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Care pathways and treatment patterns for patients with heart failure in China: results from a cross-sectional survey

Authors Jackson JDS, Cotton SE, Bruce Wirta S, Proenca CC, Zhang M, Lahoz R, Balas B, Calado FJ

Received 22 February 2018

Accepted for publication 3 May 2018

Published 26 July 2018 Volume 2018:12 Pages 2311—2321


Checked for plagiarism Yes

Review by Single-blind

Peer reviewer comments 3

Editor who approved publication: Dr Tuo Deng

James DS Jackson,1 Sarah E Cotton,1 Sara Bruce Wirta,2 Catia C Proenca,3 Milun Zhang,4 Raquel Lahoz,5 Bogdan Balas,5 Frederico J Calado5

1Real World Research, Adelphi Real World, Bollington, UK; 2Real World Evidence, Cardio-Metabolic Franchise, Novartis Sweden AB, Stockholm, Sweden; 3Wellmera AG, Basel, Switzerland; 4Health Economics and Outcomes Research, Novartis Pharma China, Beijing, China; 5Medical Affairs, Cardio-Metabolic Franchise, Novartis Pharma AG, Basel, Switzerland

Purpose: The objective of this study was to describe the clinical care pathways, management and treatment patterns, and hospitalizations for patients with heart failure (HF) in China.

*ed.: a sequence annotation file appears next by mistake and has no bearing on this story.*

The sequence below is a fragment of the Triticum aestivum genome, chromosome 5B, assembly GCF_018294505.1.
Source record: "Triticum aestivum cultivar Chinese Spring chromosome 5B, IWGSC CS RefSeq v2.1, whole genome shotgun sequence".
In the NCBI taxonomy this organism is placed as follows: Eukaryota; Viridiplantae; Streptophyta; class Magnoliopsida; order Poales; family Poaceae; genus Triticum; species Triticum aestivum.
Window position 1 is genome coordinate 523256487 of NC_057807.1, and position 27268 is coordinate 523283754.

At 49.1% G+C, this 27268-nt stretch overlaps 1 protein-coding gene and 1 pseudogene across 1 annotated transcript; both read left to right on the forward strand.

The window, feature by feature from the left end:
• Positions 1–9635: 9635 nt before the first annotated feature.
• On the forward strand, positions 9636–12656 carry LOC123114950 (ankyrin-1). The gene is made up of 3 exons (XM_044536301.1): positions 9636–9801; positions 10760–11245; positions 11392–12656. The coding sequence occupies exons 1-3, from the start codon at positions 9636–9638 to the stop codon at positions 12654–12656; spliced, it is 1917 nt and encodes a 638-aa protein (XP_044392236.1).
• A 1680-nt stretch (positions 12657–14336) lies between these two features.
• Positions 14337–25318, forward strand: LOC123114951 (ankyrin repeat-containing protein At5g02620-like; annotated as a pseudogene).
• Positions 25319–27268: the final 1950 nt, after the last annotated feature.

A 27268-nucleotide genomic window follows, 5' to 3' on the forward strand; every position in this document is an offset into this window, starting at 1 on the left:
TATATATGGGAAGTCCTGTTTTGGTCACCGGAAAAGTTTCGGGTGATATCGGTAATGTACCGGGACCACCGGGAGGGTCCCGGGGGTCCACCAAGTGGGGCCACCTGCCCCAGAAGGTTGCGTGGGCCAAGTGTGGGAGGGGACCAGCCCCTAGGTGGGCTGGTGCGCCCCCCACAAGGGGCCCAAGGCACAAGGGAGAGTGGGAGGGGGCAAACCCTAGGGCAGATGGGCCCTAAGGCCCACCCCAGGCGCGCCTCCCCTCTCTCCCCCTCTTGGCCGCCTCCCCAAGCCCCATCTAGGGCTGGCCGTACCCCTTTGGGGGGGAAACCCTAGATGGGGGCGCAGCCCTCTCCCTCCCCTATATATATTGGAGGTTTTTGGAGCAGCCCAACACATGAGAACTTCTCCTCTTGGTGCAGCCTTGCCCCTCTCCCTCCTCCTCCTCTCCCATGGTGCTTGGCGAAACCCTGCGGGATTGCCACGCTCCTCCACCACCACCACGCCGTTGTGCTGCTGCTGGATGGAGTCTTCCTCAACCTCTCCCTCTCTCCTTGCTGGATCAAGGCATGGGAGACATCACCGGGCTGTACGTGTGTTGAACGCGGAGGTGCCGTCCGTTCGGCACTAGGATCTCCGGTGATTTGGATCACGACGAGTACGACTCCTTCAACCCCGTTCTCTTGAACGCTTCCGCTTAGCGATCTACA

Subjects and methods: A cross-sectional survey of cardiologists and their patients with HF was conducted. Patient record forms were completed by 150 cardiologists for 10 consecutive patients. Patients for whom a patient record form was completed were invited to complete a patient self-completion questionnaire.
Results: Most of the 1,500 patients (mean [SD] age 66 [10] years; 55% male) included in the study received care in tier-2 and -3 hospitals in large cities. Cardiologists were responsible for initial consultation, diagnosis, and treatment of patients with HF. The use of guideline-recommended diagnostics was high. However, guideline-recommended double- and triple-combination therapy was received by only 51% and 18% of patients, respectively. In total, 20% of patients with HF reported that they were not consulted on the choice of therapy. Concordance was high (≥80%) between matched cardiologist and patient pairs for the occurrence of side effects, while cardiologists more often under- than overreported the occurrence of side effects of treatment reported by patients.
Conclusion: The management of HF was predominantly overseen by cardiologists. The use of diagnostic tests was high, but the use of guideline-recommended treatment was low in this population. Improved communication between patients and cardiologists is essential to optimize treatment decision making and to increase awareness of treatment side effects.

Keywords: heart failure, disease management, patient preference, treatment satisfaction,
real-world evidence

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